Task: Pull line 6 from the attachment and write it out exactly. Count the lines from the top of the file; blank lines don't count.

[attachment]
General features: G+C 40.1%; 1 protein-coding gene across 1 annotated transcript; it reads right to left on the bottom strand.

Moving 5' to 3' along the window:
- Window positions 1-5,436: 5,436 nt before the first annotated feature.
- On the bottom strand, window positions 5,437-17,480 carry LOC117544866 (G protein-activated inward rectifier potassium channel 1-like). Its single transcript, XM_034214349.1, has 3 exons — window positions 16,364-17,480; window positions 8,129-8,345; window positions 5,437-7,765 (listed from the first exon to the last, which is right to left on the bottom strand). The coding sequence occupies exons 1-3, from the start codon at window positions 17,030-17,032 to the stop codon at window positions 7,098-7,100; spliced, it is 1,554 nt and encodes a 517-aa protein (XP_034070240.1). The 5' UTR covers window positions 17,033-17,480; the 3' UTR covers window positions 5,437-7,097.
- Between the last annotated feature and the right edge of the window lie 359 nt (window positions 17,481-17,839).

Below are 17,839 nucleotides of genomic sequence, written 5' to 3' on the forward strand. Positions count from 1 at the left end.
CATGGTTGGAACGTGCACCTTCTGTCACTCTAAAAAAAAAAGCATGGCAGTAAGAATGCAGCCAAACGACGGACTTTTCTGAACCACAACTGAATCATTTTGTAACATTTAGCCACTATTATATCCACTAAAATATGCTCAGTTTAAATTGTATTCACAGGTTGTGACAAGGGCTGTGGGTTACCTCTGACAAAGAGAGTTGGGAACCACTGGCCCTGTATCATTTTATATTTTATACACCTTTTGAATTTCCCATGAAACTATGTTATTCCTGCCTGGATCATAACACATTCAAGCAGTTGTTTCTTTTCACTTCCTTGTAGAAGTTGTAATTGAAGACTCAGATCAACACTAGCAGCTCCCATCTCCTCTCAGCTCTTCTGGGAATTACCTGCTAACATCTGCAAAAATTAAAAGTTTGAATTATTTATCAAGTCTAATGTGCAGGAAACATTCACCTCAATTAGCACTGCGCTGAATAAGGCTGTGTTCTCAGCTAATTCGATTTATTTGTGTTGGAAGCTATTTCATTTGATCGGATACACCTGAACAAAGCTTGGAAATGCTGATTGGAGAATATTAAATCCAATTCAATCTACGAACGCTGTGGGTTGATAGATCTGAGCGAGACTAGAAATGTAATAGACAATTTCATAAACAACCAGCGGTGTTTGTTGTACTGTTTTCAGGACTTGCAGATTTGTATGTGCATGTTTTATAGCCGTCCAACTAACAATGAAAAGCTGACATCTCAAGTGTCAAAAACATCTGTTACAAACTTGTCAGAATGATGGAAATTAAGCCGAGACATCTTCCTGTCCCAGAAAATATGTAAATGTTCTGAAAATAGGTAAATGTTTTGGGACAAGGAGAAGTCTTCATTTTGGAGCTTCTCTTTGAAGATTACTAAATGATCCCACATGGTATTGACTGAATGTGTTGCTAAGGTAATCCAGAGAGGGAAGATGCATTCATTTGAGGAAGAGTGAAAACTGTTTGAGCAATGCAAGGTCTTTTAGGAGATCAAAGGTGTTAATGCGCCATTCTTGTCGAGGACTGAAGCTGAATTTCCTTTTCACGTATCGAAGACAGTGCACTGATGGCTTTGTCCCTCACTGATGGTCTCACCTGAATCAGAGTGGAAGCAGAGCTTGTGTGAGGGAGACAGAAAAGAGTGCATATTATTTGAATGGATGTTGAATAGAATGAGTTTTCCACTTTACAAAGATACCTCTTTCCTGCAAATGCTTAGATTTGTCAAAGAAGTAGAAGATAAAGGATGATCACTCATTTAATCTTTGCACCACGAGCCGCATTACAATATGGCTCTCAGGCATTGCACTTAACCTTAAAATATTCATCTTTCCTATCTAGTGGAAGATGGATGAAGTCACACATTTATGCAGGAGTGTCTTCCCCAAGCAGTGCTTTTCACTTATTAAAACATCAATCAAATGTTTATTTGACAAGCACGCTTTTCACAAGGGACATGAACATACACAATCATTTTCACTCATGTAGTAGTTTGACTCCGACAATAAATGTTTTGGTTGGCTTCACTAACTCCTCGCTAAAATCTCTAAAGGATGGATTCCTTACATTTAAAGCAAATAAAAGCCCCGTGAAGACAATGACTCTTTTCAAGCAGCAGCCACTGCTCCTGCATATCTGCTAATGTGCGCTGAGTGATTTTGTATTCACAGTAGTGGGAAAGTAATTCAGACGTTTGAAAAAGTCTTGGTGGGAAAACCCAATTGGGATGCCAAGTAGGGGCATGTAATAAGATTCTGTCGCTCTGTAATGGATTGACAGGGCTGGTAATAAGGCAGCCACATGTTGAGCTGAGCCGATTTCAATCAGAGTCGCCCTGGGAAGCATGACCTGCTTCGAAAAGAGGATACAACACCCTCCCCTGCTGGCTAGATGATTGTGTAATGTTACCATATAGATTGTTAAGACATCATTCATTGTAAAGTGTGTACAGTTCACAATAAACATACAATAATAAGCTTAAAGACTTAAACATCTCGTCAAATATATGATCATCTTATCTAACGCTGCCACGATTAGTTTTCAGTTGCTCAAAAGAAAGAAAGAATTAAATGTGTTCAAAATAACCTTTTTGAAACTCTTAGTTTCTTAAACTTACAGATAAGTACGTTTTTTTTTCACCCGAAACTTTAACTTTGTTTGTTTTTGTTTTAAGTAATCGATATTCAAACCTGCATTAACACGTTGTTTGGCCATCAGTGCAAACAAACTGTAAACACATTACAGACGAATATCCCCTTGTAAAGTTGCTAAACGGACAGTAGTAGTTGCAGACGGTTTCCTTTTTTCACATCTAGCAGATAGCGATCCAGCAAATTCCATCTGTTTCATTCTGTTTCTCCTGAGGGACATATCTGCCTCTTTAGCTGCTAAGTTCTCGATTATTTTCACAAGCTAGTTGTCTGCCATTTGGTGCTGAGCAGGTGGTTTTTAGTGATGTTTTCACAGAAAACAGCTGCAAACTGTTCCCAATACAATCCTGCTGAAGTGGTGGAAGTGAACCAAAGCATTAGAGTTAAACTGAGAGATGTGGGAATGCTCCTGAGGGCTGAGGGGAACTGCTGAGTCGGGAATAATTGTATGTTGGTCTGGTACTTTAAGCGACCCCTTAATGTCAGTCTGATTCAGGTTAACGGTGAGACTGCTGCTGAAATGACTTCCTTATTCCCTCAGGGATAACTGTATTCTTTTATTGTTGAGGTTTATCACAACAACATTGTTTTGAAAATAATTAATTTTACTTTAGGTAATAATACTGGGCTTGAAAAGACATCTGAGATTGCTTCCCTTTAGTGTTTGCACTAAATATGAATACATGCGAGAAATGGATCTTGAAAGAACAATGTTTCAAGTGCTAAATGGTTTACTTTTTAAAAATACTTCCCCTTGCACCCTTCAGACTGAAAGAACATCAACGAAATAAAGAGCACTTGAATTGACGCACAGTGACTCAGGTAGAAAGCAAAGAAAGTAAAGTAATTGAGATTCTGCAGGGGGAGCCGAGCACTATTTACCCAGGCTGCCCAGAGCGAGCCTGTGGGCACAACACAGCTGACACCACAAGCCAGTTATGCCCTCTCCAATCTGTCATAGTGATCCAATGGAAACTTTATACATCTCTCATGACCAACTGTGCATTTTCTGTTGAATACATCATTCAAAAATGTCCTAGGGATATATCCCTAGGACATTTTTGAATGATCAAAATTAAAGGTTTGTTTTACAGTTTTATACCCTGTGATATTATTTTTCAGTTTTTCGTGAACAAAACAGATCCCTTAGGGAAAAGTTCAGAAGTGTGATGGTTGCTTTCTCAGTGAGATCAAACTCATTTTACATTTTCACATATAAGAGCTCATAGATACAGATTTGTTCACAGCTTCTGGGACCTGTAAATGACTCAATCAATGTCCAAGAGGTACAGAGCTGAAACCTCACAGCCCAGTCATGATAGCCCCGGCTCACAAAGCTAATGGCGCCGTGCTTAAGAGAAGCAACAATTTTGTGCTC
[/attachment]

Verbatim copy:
Below are 17,839 nucleotides of genomic sequence, written 5' to 3' on the forward strand. Positions count from 1 at the left end.